Both social media companies plan to implement special protocols on Tuesday as election results begin rolling in.
- Twitter says it will remove or add a warning to tweets that declare election wins before official results are declared, as determined by national media outlets.
- When Twitter users try to retweet, the company will show them a prompt encouraging them to "quote tweet" (and thereby add their own commentary) instead, a move designed to slow the spread of misinformation.
- Facebook plans to display election results, as determined by national media outlets, on posts from candidates who contest the results or declare early wins.
As the results of the U.S. presidential election start rolling in Tuesday evening, Facebook and Twitter plan to remove or modify posts they deem misleading.
Twitter first announced the plans in October, but elaborated on them Monday in a blog post.
The company says it will remove or add a warning to tweets that declare election wins before they're "authoritatively called" by a state election official, or by at least two of the following national media outlets: ABC News, The Associated Press, CBS News, CNN, Decision Desk HQ, Fox News, and NBC News.
"We do not allow anyone to use Twitter to manipulate or interfere in elections or other civic processes, and recently expanded our civic integrity policy to address how we'll handle misleading information surrounding these events. Under this policy, we will label Tweets that falsely claim a win for any candidate and will remove Tweets that encourage violence or call for people to interfere with election results or the smooth operation of polling places."
Twitter also plans to remove or modify tweets "meant to incite interference with the election process or with the implementation of election results, such as through violent action, will be subject to removal."
A few weeks ago, we announced how we will handle Tweets about US election results. We want to remind you what to e… https://t.co/zGNbLXIu2x— Twitter Support (@Twitter Support)1604326131.0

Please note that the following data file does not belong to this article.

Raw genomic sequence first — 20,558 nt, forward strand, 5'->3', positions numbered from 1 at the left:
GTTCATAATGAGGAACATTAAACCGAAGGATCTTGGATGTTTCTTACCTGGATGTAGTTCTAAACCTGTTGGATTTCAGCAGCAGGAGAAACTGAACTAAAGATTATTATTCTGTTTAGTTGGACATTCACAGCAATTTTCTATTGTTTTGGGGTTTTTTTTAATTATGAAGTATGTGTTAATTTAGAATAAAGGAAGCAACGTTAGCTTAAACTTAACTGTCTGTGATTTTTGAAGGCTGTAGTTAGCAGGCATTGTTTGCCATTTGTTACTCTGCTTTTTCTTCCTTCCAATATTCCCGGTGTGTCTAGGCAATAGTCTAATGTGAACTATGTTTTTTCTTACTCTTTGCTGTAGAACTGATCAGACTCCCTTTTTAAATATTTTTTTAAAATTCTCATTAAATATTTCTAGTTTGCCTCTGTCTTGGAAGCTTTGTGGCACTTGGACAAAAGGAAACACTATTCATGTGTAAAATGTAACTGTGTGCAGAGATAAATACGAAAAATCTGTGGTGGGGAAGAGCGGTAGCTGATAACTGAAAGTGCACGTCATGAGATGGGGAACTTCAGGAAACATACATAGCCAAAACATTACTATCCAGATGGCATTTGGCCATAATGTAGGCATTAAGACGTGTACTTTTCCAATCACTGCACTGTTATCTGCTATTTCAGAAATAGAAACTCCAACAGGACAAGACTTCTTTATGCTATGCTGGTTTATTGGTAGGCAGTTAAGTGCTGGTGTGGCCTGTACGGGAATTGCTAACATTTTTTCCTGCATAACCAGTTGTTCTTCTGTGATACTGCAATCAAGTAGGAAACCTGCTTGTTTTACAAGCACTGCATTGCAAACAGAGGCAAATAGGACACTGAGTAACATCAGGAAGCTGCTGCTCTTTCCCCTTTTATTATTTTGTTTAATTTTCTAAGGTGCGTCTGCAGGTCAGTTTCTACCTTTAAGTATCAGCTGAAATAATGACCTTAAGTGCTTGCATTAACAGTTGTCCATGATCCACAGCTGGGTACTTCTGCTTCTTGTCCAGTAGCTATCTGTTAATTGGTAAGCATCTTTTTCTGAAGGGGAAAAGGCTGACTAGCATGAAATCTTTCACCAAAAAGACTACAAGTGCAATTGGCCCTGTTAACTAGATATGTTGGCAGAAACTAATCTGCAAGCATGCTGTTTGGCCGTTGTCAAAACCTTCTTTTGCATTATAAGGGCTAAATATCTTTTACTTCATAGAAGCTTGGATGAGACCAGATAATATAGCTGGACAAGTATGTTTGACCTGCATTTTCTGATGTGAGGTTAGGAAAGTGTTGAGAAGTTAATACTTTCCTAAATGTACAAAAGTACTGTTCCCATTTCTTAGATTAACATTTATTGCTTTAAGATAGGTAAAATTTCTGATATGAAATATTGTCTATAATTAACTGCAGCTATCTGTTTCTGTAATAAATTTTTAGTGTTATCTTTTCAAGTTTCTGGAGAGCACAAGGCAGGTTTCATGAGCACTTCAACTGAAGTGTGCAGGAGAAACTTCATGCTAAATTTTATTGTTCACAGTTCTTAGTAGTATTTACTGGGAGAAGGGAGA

Expect to see Twitter attach warnings — which users must tap through — on "misleading" tweets from candidates, campaign accounts, and accounts with more than 100,000 followers.
Twitter is also trying to make it harder for the average user to retweet misleading tweets by prompting them to "quote tweet" when they click the retweet button. The goal is to add a layer of "friction" that slows the spread of posts deemed misleading.
When people attempt to Retweet a Tweet with a misleading information label, they’ll see a prompt pointing them to c… https://t.co/gQUr2qGTof— Twitter Support (@Twitter Support)1604326139.0
"We hope it will encourage everyone to not only consider why they are amplifying a Tweet, but also increase the likelihood that people add their own thoughts, reactions and perspectives to the conversation."
Another change: Twitter will prevent "liked by" and "followed by" recommendations from appearing in users' timelines. The company notes that, while this feature can help people access viewpoints outside their network, it doesn't "believe the 'Like' button provides sufficient, thoughtful consideration prior to amplifying Tweets to people who don't follow the author of the Tweet, or the relevant topic that the Tweet is about."
If we see content inciting interference with the election, encouraging violent action or other physical harms, we m… https://t.co/FdAz7uUvWX— Twitter Support (@Twitter Support)1604326141.0